CONCLUSIONS

Surgical approaches and extent of resection for paraspinal ganglioneuromas must be heavily weighed against the advantages of aggressive debulking and decompression given the complication risk of these procedures. GTR can be curative, but even patients without complete tumor removal can show evidence of excellent long-term local control and clinical outcomes.

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Xiaopeng Guo, Ruopeng Zhang, Duoxing Zhang, Zihao Wang, Lu Gao, Yong Yao, Kan Deng, Xinjie Bao, Ming Feng, Zhiqin Xu, Yi Yang, Wei Lian, Renzhi Wang, Wenbin Ma, and Bing Xing

OBJECTIVE

Treatment outcomes following initial transsphenoidal surgery (TSS) for acromegaly are erratic. Identifying outcome patterns can assist in informing patients about possible treatment outcomes and planning for individualized adjuvant treatments in advance. In this study, the authors aimed to investigate the immediate and long-term endocrine remission rates following initial TSS for acromegaly, identify clinical determinants of treatment outcomes, and explore outcome patterns during a long-term follow-up and the pattern-specific patient features.

METHODS

This prospective, single-center, longitudinal cohort study enrolled patients with acromegaly who underwent TSS in the period from 2015 to 2018 at the authors’ institution. Immediate remission, assessed on the 2nd postoperative morning, and long-term remission, assessed at least 18 months after TSS, were evaluated according to the strict 2010 consensus criteria (random growth hormone [GH] < 1 ng/ml or GH nadir < 0.4 ng/ml after oral glucose tolerance test, and age- and sex-normalized insulin-like growth factor 1). Univariate and bivariate regression analyses were used to identify determinants of remission.

RESULTS

A total of 659 patients with acromegaly (average age 42 years, 44% males) underwent TSS for pituitary adenomas (macroadenomas, 85%; invasive tumors, 35%) and were followed up during a median of 51 months. Immediate and long-term remission rates after initial TSS were 37% and 69%, respectively. Older age at diagnosis (OR 1.7), male sex (OR 1.6), smaller tumors (OR 2.0), noninvasive tumors (OR 4.8), and tumors positive for follicle-stimulating hormone/luteinizing hormone (OR 1.5) were predictors of immediate surgical remission. In addition to the above predictors, lower preoperative GH (OR 2.4), absence of preoperative central hypothyroidism (OR 2.6), and endoscopic TSS (OR 10.6) were predictors of long-term remission. Regression analyses revealed that endoscopic TSS (OR 2.8, 95% CI 1.524–5.291, p = 0.001), absence of cavernous sinus invasion (OR 4.1, 95% CI 2.522–6.613, p < 0.001), older age (OR 1.03, 95% CI 1.006–1.048, p = 0.013), and male sex (OR 2.0, 95% CI 1.224–3.247, p = 0.006) were independent determinants of long-term remission. Five outcome patterns were identified based on the changes in hormonal results during follow-up, including continuous remission (34%), refractory acromegaly (28%), delayed remission (21%), remission after adjuvant therapy (14%), and recurrence after initial remission (3%). The clinical characteristics of each subgroup were identified.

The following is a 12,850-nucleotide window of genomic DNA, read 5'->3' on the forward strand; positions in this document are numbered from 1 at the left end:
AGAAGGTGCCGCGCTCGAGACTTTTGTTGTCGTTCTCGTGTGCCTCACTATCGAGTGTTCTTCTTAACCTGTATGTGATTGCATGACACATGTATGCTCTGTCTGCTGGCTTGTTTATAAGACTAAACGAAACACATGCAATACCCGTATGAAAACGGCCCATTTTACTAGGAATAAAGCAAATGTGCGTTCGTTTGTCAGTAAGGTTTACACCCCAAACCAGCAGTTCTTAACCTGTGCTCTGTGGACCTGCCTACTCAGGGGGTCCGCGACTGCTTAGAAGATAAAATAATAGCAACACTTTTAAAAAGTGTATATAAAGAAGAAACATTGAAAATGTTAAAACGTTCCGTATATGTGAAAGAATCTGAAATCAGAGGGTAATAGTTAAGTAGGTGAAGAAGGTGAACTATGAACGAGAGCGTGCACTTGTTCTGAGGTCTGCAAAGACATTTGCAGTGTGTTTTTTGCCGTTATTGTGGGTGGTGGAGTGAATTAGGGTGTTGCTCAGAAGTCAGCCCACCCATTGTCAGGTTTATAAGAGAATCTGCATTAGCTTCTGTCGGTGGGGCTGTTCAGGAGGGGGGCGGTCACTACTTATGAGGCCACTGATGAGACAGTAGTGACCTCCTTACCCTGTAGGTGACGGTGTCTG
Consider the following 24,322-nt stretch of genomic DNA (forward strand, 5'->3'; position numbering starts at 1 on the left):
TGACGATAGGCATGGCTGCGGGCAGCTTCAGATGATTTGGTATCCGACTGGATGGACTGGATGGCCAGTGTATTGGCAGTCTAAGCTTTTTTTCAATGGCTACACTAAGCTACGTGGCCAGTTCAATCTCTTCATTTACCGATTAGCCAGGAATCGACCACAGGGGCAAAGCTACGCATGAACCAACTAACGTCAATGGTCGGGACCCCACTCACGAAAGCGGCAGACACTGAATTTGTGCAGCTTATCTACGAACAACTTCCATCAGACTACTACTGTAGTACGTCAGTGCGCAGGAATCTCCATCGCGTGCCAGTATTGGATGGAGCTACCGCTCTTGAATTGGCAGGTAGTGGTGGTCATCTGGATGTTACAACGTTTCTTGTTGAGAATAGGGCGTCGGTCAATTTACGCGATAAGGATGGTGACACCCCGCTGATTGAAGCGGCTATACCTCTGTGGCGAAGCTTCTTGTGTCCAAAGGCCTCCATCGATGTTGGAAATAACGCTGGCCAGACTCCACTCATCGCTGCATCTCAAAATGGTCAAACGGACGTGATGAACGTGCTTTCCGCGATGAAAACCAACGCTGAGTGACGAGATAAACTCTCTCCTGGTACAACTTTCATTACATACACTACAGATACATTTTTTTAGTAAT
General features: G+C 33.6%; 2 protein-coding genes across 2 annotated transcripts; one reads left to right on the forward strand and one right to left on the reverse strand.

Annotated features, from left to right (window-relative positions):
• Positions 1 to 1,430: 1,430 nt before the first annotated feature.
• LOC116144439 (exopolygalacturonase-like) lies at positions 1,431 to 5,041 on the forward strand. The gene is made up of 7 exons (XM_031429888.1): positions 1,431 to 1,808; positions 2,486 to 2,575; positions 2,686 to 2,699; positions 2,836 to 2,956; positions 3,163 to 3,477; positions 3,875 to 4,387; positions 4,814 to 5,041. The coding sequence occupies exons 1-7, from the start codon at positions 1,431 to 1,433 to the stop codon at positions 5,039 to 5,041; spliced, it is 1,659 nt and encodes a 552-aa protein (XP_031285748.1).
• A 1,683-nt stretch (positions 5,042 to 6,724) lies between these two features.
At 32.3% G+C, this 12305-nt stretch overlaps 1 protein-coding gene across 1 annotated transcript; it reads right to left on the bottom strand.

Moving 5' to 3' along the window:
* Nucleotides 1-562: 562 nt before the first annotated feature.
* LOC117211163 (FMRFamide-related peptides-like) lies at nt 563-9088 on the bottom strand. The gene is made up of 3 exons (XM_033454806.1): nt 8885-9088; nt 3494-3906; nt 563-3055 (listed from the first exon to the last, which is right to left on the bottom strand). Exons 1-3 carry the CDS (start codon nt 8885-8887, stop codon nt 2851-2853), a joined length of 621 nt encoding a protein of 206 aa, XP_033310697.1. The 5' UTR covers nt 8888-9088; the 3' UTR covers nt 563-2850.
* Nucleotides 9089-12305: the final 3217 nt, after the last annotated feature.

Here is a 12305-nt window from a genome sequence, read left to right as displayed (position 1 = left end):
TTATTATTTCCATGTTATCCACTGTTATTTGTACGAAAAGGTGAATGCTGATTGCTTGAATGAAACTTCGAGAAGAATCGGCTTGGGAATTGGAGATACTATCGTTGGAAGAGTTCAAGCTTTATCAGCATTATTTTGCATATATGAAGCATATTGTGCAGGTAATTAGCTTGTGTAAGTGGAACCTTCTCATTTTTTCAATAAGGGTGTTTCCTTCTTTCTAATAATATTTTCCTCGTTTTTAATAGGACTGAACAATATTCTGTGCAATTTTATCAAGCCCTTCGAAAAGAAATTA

CONCLUSIONS

Cavernous sinus invasion, age at diagnosis, and sex are the best determinants of immediate and long-term remission after initial TSS for acromegaly. Endoscopic TSS predicts a higher long-term remission rate than that with microscopic TSS. The authors identified five outcome patterns in acromegaly and group-specific patient characteristics for clinical decision-making.

Restricted access

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Hendrik-Jan Mijderwijk, Daan Nieboer, Fatih Incekara, Kerstin Berger, Ewout W. Steyerberg, Martin J. van den Bent, Guido Reifenberger, Daniel Hänggi, Marion Smits, Christian Senft, Marion Rapp, Michael Sabel, Martin Voss, Marie-Therese Forster, and Marcel A. Kamp

OBJECTIVE

Prognostication of glioblastoma survival has become more refined due to the molecular reclassification of these tumors into isocitrate dehydrogenase (IDH) wild-type and IDH mutant. Since this molecular stratification, however, robust clinical prediction models relevant to the entire IDH wild-type glioblastoma patient population are lacking. This study aimed to provide an updated model that predicts individual survival prognosis in patients with IDH wild-type glioblastoma.

METHODS

Databases from Germany and the Netherlands provided data on 1036 newly diagnosed glioblastoma patients treated between 2012 and 2018. A clinical prediction model for all-cause mortality was developed with Cox proportional hazards regression. This model included recent glioblastoma-associated molecular markers in addition to well-known classic prognostic variables, which were updated and refined with additional categories. Model performance was evaluated according to calibration (using calibration plots and calibration slope) and discrimination (using a C-statistic) in a cross-validation procedure by country to assess external validity.

RESULTS

The German and Dutch patient cohorts consisted of 710 and 326 patients, respectively, of whom 511 (72%) and 308 (95%) had died. Three models were developed, each with increasing complexity. The final model considering age, sex, preoperative Karnofsky Performance Status, extent of resection, O6-methylguanine DNA methyltransferase (MGMT) promoter methylation status, and adjuvant therapeutic regimen showed an optimism-corrected C-statistic of 0.73 (95% confidence interval 0.71–0.75). Cross-validation between the national cohorts yielded comparable results.

CONCLUSIONS

This prediction model reliably predicts individual survival prognosis in patients with newly diagnosed IDH wild-type glioblastoma, although additional validation, especially for long-term survival, may be desired. The nomogram and web application of this model may support shared decision-making if used properly.